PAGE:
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Kim Jones’ ERL Collection: Don’t Call It a Collaboration

The Dior Men artistic director invited Venice, California-based designer Eli Russell Linnetz to build a capsule nostalgic for the early 1990s, but helped him merchandise it for today.
Dior Men artistic director Kim Jones tapped Venice, California-based designer Eli Russell Linnetz to create the brand's Spring 2023 collection.
Dior Men artistic director Kim Jones tapped Venice, California-based designer Eli Russell Linnetz to create the brand's Spring 2023 collection. (BoF Team)

LOS ANGELES — Kim Jones’ uncanny ability to orchestrate blockbuster collaborations — Louis Vuitton and Supreme, Dior and Nike — helped fuel his rise to the top of luxury fashion.

Now, after a run of headline-making mashups for Dior menswear, the artistic director is evolving the approach, doing away with collaborations in his main collections and instead recruiting “guest designers” to create smaller capsules. They bring the ideas, and he helps to shape them into something that’s commercial and fitting for Dior.

Creative directors routinely tap external talent to add something new to a collection, but that work often goes unrecognised. Jones, on the other hand, comfortable in his position of power, seems enthusiastic about sharing the spotlight with his latest collaborator, the Los Angeles-based Eli Russell Linnetz, whose four-year-old label ERL is a thing of interest. (And a finalist for this year’s LVMH Prize.)

Like many of the creators whose labels are part of Comme des Garçons’ Dover Street Market Paris brand accelerator, Linnetz does far more than fashion. At 30, he has already directed videos for Kanye West, assisted the playwright David Mamet, produced music for Kid Cudi and designed costumes for Lady Gaga.

He’s the kind of person that easily makes friends with high-profile people. For instance, he charmed influential art director Ronnie Cooke Newhouse, who introduced him to both Comme des Garçons’ Adrian Joffe and Jones. Two weeks after his initial phone call with Jones, the Dior team was at his studio.

For the collection, which was shown on Thursday in Venice, Linnetz zeroed in on what former Dior designer Gianfranco Ferré was doing in 1991, the year he was born, for inspiration. (“It’s interesting to give someone a platform and see how they develop it,” Jones said.)

The opening look defined the collection: Linnetz’s grandfather wore Dior suits, so Jones helped him arrange that into something inspired by the classic bar jacket, but made out of traditional suit lining and tufted to appear endlessly frayed. The sweet little logo, accented with a flower and used throughout the line, is from old licensed Dior products. “The couture version of a licensee suit,” said Linnetz, who dressed other models in skate shoes and jewel-tone corduroys, pastel mohairs, dazzling crystalised trousers and fat, gold wallet chains.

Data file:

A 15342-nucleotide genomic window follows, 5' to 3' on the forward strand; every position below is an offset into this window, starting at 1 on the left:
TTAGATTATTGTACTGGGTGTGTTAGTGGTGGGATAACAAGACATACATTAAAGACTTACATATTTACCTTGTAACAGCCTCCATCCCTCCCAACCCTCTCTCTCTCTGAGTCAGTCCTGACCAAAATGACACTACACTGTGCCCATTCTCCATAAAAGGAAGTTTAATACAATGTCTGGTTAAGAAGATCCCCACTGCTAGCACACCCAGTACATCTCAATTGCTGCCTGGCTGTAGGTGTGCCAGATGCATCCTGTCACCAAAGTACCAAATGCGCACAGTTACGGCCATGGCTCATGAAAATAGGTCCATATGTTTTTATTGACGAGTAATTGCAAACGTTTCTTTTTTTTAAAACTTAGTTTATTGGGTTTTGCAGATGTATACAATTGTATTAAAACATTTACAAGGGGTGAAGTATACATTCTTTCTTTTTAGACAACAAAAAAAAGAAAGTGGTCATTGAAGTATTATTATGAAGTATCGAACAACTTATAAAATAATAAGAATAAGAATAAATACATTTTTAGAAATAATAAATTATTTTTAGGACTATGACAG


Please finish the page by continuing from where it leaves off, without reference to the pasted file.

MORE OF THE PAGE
Linnetz was born and raised — and currently lives and works — in Venice, not far from the little street leading up to the Pacific Ocean where Dior staged the show. The ground was painted electric blue, with guests dressed in Dior bar jackets clutching their saddle bags and posing in front of a neon-lit palm tree motif that was set up right off the runway.

These days, the area is as well known for its tech-wealth and a growing homeless population, as it is for its eccentric canal culture. Linnetz sees the transformation of his neighbourhood — where encampments sit in front of multi-million dollar houses in a disheartening example of the wealth polarisation afflicting the US — as a reality to face, rather than a nightmare from which he aims to escape.

“I’ve lived there my whole life, so seeing all different types of people come in and out is interesting but it’s also part of what living in California is, just taking things as they come and go,” he said.

The nostalgia-fuelled setting, collection and front row — with ‘90s pop stars Paula Abdul and Christina Aguilera sitting alongside Cudi and newlyweds Brooklyn Beckham and Nicola Peltz — were all testament to how youth culture, and youth consumption, increasingly drive growth at brands like Dior.

“Kids are really into it now, it’s crazy,” Jones said. “I don’t know where they get the money for it.”

Further Reading

The multitasking designer talks to Tim Blanks about Virgil Abloh, his new Jack Kerouac-infused collection and why he’s taking a break from marquee collaborations to focus on ‘Dior by Dior.’


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